The movement headquarters for the revision of Articles 2 and 3 of the Trade Union Act is carrying out a performance in front of the main gate of the National Assembly on the 9th to call for the enactment of the Yellow Envelope Act. Reporter Kim Hae-jeong
[왜냐면] Byung-Hoon LeeㅣProfessor Emeritus at Chung-Ang University (Sociology)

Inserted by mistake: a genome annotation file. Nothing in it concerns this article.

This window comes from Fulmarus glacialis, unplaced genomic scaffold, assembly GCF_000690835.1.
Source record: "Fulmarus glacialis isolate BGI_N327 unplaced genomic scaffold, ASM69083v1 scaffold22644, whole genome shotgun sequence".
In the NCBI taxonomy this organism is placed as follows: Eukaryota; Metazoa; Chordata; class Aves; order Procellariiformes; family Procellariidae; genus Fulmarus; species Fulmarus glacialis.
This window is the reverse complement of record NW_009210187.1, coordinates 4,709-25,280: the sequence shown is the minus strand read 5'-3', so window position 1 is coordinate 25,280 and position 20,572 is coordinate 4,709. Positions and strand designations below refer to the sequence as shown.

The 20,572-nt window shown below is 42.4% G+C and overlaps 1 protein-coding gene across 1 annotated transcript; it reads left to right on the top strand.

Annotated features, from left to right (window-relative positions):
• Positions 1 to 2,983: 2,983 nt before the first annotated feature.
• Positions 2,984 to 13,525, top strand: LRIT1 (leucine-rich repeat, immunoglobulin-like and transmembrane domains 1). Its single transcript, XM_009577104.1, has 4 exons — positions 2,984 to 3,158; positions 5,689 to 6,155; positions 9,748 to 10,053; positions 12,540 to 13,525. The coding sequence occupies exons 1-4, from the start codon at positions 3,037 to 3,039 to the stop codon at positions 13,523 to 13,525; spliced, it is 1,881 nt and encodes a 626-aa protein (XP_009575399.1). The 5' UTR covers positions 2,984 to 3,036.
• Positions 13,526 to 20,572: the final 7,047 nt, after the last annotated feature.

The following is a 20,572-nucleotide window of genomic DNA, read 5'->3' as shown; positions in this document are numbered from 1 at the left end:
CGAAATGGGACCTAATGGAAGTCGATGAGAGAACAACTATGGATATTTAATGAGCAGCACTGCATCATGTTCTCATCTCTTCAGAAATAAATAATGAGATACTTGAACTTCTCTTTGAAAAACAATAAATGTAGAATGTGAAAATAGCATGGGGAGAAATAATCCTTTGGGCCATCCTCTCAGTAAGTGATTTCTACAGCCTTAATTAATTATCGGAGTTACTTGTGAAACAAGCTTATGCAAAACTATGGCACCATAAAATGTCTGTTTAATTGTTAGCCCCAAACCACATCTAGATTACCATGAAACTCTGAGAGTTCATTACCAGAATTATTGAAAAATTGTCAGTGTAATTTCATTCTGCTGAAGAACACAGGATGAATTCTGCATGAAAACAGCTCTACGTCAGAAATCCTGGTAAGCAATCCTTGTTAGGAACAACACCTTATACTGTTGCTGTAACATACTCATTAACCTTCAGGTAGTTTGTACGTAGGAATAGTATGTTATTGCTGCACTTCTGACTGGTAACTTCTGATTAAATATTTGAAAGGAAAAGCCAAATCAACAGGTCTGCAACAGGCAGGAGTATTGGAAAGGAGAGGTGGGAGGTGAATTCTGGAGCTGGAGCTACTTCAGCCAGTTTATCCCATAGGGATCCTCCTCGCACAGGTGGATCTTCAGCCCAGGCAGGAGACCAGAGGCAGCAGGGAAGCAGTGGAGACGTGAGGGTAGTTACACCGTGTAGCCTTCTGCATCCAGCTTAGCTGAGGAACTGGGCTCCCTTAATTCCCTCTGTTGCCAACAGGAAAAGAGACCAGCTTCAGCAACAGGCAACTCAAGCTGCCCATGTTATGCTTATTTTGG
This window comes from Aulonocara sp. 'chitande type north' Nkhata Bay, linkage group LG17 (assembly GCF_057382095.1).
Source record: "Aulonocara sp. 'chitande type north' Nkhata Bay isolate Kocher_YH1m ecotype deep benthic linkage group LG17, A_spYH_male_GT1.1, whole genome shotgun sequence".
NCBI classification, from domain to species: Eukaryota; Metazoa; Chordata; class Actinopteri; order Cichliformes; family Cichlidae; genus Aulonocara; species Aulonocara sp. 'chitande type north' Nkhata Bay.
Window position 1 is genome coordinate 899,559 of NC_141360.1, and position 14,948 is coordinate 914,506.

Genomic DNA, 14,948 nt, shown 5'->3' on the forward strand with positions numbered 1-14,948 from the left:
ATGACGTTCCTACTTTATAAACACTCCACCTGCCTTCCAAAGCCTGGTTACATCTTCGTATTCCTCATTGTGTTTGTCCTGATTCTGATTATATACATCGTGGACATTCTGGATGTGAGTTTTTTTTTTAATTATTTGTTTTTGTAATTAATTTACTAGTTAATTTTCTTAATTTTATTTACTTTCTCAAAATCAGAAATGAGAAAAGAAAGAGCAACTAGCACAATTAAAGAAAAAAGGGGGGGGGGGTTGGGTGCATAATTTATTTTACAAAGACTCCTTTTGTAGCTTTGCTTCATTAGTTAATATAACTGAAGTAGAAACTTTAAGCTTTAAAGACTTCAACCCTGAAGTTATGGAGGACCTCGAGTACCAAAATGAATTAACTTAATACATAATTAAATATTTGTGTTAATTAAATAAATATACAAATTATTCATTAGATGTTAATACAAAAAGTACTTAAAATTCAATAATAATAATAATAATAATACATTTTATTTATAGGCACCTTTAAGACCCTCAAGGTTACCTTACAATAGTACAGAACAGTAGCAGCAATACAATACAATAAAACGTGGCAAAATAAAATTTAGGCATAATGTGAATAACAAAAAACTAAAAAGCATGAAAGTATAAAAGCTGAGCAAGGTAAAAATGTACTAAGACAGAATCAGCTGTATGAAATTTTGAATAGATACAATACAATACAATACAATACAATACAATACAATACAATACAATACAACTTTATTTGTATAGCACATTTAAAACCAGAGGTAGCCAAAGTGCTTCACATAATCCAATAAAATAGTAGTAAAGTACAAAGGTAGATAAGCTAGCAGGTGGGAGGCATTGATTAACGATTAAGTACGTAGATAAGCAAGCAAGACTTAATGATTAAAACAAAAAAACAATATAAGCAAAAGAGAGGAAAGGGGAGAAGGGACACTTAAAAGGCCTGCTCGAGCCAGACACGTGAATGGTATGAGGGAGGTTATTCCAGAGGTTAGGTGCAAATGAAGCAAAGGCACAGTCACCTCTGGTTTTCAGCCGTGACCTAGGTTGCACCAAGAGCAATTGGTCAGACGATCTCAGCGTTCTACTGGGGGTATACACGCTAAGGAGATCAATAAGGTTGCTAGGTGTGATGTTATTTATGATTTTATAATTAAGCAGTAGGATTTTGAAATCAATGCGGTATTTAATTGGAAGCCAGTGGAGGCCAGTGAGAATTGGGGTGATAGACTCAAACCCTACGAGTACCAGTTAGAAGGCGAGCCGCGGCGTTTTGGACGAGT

After many twists and turns, the Yellow Envelope Act was passed at the plenary session of the National Assembly. While the government, the ruling party, and the business community are fiercely criticizing the bill as ‘enforcement of a nationally ruinous evil law’ and demanding that the president exercise his veto, the opposition parties and labor and social groups are calling for immediate promulgation and enforcement as it is legislation that has taken over 30 years. The fate of the yellow envelope law depends on whether President Yoon Seok-yeol exercises his veto. The Yellow Envelope Act originated from the ‘Yellow Envelope Campaign’, which was carried out as a voluntary solidarity activity by many citizens to help the Ssangyong Motors labor union, which was claimed 4.7 billion won in damages in 2014. The purpose of the Yellow Envelope Movement was to prevent the destruction of unions and the ruin of workers’ lives due to huge amounts of damages and provisional seizures due to industrial action by labor unions being considered illegal. According to Sonjajago, a civic group that has led the actual yellow envelope movement, a whopping 316 billion won was claimed in 197 damages and provisional seizure cases between 1990 and 2023, and 94.9% of these cases targeted individual workers, damaging their lives and families. It can be confirmed that it was seriously destroyed. As many companies attempted to neutralize labor unions using damages and provisional seizures as weapons, dozens of ‘labor martyrs’ were born, including the martyr Bae Dal-ho in 2003. Another legislative purpose of the Yellow Envelope Act is to guarantee basic labor rights to non-regular workers and dependent business owners who are rapidly increasing in number due to companies’ externalization of employment relationships and commercialization of digital platforms. Indirectly employed non-regular workers who work in various ways such as dispatch, contracting, service, and subcontracting, and workers bound by dependent business contracts such as special employment, freelance, and platform brokerage, form a labor union to become the ‘real boss’ who effectively controls their working conditions. ‘We have been requesting to guarantee negotiations with large corporations, franchise franchisors, platform operators, brokerage agencies, and parent companies. We often hear news that unstable workers have gone on illegal strikes to improve their rights and interests as most of the subcontracting companies have refused to negotiate on the grounds that they are not users of the current labor relations law. Last year, the Daewoo Shipbuilding & Marine Engineering subcontractor union had no choice but to go on strike in order to negotiate with the main contractor, but as a result, they were mired in a huge lawsuit for damages that their union dues or wages could not cover. The Yellow Envelope Act, which aims to improve the blind spots of the current labor union law, is fully supported by social consensus on its necessity through Supreme Court precedent, ratification of the International Labor Organization (ILO) Conventions (Nos. 87 and 98), and recommendations from the National Human Rights Commission. there is. However, the business community and conservative media argue that if the Yellow Envelope Act is implemented, it will lead to a surge in union strikes, destabilization of labor-management relations, and a collapse of the rule of law, which will lead to a decline in corporate investment and a decrease in jobs, ultimately ruining the country’s economy. The current union law system, which limits labor disputes and tolerates excessive claims for damages in illegal strikes, not only undermines basic labor rights, but also encourages extreme struggles and illegal industrial action by unstable workers who are pushed into the blind spot of system protection, thereby disrupting the rule of law in industrial sites. Isn’t this making it more difficult to establish and preventing people from breaking away from conflictual labor-management practices? In addition, due to the Yellow Envelope Act, major contracting and platform companies have been able to deprive themselves of some of the profits they have earned from the abuse of ‘cracked workplaces’ (a phenomenon in which workplaces are fragmented and workers are treated poorly as companies hand over work to subcontractors to reduce costs). Although there will be a cost burden that must be shared, in the long run, it is expected that it will provide social benefits by establishing a win-win industrial ecosystem and alleviating the dual structure of the labor market by eliminating blind spots outside the law in labor-management relations. It is good to see that the president’s topic these days has changed to people’s livelihood. The President’s sincerity in emphasizing the people’s livelihood will be recognized when he takes care of the rights and safety of the labor underprivileged, such as indirectly employed irregular workers and dependent business owners, rather than representing the interests of large corporations such as primary contractors, franchises, and platform companies. Therefore, I earnestly appeal to President Yoon Seok-yeol. If you want to take responsibility for the livelihood of working people, don’t veto the yellow envelope law, but implement it immediately as a labor reform that really needs to be done!